The Weight of Too Much Debt
Approximately 70% of workers with non-mortgage debt say their debt has impacted their ability to save for emergencies and retirement.
Your 20s & 30s
Being financially illiterate. By learning as much as you can about saving, budgeting, and investing now, you could benefit from it for the rest of your life.
Not saving regularly. Save a portion of every paycheck and then spend what’s left over — not the other way around.
Living beyond your means. If you can’t manage to stash away some savings each month and pay for most of your expenses out-of-pocket, then you need to rein in your lifestyle.
Spending too much on housing. Think twice about buying a house or condo that will stretch your budget to the max, even if a lender says you can afford it.
Overlooking the cost of subscriptions and memberships. Keep on top of services you are paying for (e.g., online streaming, cable, the gym, your smartphone bill, food delivery) and assess whether they still make sense on an annual basis.
Not saving for retirement. Start now and you still have 30 years or more to save. Wait much longer and it can be hard to catch up.
Not protecting yourself with insurance. Consider what would happen if you were unable to work and earn a paycheck. Life insurance and disability income insurance can help protect you and your family.
Not keeping your job skills fresh. Your job is your lifeline to income, employee benefits, and financial security. Look for opportunities to keep your skills up-to-date and stay abreast of new workplace developments.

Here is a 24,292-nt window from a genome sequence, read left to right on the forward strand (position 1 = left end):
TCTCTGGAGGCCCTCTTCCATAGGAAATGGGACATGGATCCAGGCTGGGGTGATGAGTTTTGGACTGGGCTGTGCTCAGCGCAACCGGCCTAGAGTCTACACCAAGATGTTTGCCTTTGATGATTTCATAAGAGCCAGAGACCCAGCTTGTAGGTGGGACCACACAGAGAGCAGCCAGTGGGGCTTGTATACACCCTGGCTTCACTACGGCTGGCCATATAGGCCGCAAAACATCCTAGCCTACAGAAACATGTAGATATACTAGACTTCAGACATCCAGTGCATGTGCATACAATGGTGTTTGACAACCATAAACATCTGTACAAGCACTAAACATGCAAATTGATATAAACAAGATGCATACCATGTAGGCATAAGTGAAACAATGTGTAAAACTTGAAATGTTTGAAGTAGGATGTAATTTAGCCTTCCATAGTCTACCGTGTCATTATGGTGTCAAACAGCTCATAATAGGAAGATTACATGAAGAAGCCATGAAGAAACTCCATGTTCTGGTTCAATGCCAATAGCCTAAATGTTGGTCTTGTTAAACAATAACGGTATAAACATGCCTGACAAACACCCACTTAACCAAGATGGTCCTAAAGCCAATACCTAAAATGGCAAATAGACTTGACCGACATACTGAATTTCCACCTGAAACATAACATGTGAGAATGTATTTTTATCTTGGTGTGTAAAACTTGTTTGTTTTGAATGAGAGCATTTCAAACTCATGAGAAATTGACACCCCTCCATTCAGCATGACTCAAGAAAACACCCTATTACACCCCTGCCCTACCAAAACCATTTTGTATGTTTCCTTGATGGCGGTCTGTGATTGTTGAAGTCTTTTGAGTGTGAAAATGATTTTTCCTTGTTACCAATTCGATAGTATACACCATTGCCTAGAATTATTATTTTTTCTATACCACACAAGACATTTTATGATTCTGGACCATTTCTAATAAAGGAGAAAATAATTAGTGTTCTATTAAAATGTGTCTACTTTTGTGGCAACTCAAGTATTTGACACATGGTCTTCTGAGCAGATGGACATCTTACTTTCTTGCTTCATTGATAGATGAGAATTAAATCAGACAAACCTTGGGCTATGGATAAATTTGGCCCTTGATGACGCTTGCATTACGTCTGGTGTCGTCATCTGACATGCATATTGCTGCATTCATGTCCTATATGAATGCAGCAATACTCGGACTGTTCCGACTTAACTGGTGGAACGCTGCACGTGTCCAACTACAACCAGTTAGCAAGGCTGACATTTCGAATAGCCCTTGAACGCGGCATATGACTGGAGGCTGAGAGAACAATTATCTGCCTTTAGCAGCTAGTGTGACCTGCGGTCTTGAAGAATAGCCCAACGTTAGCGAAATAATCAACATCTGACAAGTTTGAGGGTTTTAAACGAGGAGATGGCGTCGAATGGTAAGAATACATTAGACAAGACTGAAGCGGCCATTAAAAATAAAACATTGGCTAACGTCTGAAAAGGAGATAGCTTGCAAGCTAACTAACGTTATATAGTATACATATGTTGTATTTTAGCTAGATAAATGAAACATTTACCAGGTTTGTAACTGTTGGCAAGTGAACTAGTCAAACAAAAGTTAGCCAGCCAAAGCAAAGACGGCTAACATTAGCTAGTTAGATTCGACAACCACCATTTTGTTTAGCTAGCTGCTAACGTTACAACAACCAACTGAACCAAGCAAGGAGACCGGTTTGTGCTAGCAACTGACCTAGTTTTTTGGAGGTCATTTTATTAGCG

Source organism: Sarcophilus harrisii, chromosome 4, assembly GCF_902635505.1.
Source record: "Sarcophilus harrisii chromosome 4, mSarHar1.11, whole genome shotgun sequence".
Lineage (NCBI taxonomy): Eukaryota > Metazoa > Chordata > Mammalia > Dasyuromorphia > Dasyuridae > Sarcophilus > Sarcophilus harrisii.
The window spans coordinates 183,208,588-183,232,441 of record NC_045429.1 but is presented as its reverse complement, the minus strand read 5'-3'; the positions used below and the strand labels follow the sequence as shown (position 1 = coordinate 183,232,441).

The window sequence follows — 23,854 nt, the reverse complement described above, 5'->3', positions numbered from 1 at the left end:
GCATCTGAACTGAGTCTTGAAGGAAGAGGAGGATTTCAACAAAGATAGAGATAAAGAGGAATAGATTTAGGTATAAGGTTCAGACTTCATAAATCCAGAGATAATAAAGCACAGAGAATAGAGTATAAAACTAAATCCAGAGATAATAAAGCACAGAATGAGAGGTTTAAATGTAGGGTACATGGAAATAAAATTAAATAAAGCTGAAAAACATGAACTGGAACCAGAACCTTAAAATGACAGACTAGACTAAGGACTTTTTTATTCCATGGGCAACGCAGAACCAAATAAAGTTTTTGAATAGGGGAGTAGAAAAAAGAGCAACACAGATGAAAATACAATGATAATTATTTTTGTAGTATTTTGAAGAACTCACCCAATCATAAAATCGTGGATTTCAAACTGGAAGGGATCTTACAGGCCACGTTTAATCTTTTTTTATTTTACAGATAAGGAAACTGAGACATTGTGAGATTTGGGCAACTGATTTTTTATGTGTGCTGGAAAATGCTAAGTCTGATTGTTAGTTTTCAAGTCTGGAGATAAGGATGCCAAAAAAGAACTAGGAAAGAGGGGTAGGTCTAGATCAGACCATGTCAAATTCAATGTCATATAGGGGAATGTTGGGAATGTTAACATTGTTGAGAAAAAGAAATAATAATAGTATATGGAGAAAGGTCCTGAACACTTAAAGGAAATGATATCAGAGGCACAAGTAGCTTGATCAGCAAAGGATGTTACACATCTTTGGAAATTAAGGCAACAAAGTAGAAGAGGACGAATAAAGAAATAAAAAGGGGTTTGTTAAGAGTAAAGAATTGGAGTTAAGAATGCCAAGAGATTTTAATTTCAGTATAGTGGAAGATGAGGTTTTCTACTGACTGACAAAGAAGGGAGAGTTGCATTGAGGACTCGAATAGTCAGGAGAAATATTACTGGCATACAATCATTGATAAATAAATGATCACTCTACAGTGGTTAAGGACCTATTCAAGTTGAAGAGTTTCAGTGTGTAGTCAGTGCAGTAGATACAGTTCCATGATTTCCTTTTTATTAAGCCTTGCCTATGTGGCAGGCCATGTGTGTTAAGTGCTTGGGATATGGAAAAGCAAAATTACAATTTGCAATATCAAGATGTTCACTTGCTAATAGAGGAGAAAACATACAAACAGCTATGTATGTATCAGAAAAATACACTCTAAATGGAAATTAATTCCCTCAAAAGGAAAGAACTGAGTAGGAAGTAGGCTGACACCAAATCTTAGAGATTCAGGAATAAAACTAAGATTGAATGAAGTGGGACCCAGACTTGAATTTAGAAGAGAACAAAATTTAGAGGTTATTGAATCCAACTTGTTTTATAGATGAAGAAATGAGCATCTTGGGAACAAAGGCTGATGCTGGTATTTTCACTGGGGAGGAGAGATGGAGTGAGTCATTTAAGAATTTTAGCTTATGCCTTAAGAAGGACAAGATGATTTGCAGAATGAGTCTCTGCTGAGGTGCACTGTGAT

Spending to keep up with others. Avoid spending money you don’t have trying to keep up with your friends, family, neighbors, or colleagues.
Funding college over retirement. Don’t prioritize saving for college over saving for retirement. If you have limited funds, consider setting aside a portion for college while earmarking the majority for retirement.
Using your home equity like a bank. The goal is to pay off your mortgage by the time you retire or close to it — a milestone that will be much harder to achieve if you keep moving the goal posts.
Ignoring your health. By taking steps now to improve your fitness level, diet, and overall health, not only will you feel better today but you may reduce your healthcare costs in the future.
Your 50s & 60s
Co-signing loans for adult children. Co-signing means you’re 100% on the hook if your child can’t pay — a less-than-ideal situation as you approach retirement.
Raiding your retirement funds before retirement. Dipping into your retirement funds will reduce your nest egg — a significant tradeoff for purchases that aren’t true emergencies.
Not knowing your sources of retirement income. As you near retirement, you should know how much money you can expect from three sources: your personal retirement accounts; pension income from an employer; and Social Security.
Not having a will or advance medical directive. These documents can help your loved ones immensely if something unexpected should happen to you.